# counting measure space inclusion

• May 9th 2010, 01:59 PM
willy0625
counting measure space inclusion
How would you prove that for $1\leq p

$L^{p}(\mathbb{N},\cal{S},\mu) \subseteq$ $L^{s}(\mathbb{N},\cal{S},\mu)$

where $\cal{S}$ is a sigma algebra of $\mathbb{N}$ and $\mu$ is a counting measure.
• May 9th 2010, 03:17 PM
Jose27
Quote:

Originally Posted by willy0625
How would you prove that for $1\leq p

$L^{p}(\mathbb{N},\cal{S},\mu) \subseteq$ $L^{s}(\mathbb{N},\cal{S},\mu)$

where $\cal{S}$ is a sigma algebra of $\mathbb{N}$ and $\mu$ is a counting measure.

Take elements and notation as in your post, then if $(x_n) \in L ^p$ then, eventually, $|x_n|<1$, and note that the function $f:[1,\infty ) \rightarrow \mathbb{R}$ given by $f(t)=a^t$ is decreasing iff $a\in (0,1)$ and so, eventually, for $n$ big enough you get $|x_n|^s \leq |x_n|^p$.

Another interesting question would be to see if the inclusion mapping is bounded.
• May 9th 2010, 03:53 PM
mabruka
One question:

So you have $|x_n|^s \leq |x_n|^p$ for $n\geq N .$

What if some of the first N-1 terms of x are greater than 1, so that $|x_n|^s\not \leq |x_n|^p$ for some $n \leq N$ ?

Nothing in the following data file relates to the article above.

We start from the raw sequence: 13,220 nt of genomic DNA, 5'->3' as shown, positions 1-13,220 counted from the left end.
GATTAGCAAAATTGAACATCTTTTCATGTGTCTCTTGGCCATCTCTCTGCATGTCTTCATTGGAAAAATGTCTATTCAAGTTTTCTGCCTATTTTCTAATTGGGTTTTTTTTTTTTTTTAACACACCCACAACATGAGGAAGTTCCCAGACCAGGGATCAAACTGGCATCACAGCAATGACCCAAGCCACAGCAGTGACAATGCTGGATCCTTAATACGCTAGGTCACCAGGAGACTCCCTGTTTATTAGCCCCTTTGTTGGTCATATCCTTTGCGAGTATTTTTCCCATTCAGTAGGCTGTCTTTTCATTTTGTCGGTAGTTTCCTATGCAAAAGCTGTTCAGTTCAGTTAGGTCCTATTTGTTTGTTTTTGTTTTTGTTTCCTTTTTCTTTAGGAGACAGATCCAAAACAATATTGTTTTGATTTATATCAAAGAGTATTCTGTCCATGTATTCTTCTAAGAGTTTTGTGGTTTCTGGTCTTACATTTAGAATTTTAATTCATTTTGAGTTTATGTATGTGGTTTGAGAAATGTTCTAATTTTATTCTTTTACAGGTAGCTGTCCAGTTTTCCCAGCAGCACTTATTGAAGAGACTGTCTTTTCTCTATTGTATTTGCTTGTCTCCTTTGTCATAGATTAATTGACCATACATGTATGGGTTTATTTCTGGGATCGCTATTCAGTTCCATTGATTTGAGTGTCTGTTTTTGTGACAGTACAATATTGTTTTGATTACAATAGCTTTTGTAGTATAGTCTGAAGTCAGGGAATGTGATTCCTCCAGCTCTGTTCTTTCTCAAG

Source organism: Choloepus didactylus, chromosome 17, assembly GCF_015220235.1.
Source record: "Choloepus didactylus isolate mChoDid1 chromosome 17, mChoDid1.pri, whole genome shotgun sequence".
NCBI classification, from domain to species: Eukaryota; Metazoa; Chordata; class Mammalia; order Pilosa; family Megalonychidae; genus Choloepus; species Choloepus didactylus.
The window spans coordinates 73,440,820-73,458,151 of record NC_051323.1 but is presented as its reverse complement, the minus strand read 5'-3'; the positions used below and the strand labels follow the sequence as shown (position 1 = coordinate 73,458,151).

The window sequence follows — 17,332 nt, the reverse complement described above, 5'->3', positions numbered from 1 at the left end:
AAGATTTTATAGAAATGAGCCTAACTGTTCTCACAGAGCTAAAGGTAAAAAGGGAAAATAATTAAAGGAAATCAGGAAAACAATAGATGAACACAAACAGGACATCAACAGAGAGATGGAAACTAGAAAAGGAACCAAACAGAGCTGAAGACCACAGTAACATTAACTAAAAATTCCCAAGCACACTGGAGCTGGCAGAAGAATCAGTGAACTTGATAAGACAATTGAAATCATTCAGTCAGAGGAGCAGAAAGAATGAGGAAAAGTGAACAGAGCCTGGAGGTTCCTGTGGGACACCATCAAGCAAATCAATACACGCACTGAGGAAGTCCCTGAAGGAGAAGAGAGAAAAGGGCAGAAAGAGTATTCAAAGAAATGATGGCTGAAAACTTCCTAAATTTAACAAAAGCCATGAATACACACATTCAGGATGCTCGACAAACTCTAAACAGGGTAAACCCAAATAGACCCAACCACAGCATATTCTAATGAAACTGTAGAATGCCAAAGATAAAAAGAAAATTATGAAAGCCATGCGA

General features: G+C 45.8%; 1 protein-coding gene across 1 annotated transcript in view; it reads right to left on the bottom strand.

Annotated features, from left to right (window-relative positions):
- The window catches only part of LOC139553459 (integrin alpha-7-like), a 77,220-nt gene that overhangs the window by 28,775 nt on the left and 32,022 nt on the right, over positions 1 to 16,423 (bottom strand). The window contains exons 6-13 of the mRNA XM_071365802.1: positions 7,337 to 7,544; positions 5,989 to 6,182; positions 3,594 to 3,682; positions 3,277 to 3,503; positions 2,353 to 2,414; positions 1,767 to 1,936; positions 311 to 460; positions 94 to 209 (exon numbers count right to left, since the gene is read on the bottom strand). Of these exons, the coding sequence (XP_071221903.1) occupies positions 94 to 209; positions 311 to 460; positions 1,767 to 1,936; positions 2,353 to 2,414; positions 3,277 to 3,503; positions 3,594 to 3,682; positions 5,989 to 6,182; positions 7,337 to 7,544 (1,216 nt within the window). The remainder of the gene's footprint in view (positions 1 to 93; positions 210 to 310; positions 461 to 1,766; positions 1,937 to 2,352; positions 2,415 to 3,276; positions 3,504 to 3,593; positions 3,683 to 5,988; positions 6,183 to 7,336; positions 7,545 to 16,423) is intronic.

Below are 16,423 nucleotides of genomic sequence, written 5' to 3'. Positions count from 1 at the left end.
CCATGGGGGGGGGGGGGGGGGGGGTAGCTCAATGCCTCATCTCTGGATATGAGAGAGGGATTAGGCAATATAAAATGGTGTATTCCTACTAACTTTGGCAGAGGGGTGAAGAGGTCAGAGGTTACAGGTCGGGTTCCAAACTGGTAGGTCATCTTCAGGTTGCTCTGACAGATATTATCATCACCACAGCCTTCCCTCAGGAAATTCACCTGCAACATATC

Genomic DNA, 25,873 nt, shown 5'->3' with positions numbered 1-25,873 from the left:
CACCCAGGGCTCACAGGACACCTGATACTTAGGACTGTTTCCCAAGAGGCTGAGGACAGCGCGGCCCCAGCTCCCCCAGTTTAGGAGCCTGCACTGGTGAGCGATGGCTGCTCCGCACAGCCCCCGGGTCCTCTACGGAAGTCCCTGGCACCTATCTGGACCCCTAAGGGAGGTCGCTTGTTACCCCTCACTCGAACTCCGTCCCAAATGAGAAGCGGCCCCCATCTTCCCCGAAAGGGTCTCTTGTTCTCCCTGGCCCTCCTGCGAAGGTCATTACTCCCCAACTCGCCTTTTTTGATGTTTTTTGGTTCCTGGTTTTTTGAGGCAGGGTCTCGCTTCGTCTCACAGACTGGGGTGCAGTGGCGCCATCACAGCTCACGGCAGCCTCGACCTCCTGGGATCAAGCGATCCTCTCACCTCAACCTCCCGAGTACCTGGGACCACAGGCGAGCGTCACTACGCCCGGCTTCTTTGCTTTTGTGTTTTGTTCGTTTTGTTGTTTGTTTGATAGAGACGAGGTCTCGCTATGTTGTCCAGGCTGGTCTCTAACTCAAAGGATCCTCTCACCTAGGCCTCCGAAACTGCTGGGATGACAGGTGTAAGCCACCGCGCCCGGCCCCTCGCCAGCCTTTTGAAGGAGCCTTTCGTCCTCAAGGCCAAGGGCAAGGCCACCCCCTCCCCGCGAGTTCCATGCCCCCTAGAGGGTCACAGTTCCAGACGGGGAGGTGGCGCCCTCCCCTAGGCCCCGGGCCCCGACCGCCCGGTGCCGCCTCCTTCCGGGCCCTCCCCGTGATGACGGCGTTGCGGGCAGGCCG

• May 9th 2010, 04:00 PM
Jose27
Quote:

Originally Posted by mabruka
One question:

So you have $|x_n|^s \leq |x_n|^p$ for $n\geq N .$

What if some of the first N-1 terms of x are greater than 1, so that $|x_n|^s\not \leq |x_n|^p$ for some $n \leq N$ ?

That's exactly why I can't conclude the boundedness of the inclusion mapping, but as far as set inclusion goes it suffices because only finitely many terms aren't dominated.
• May 9th 2010, 05:45 PM
Jose27
Quote:

Originally Posted by Jose27
Another interesting question would be to see if the inclusion mapping is bounded.

I think I have an answer so if anyone's interested here it goes:

Since the inclusion is clearly linear we only have to prove that it's continous at $0$. Take $(x_n)_m \subset L^p$ such that $(x_n)_m \rightarrow 0$ as $m\rightarrow \infty$. There exists an $M$ such that if $m>M$ then $\| (x_n)_m \|_p ^p <1$ so we must have $|x_{n,m} | <1$ for all $n\in \mathbb{N}$ and $m>M$, but by the argument used to prove the inclusion we then have $0\leq \| (x_n)_m\| _s^s\leq \| x\| _p^p \rightarrow 0$ so that it is continous at $0$.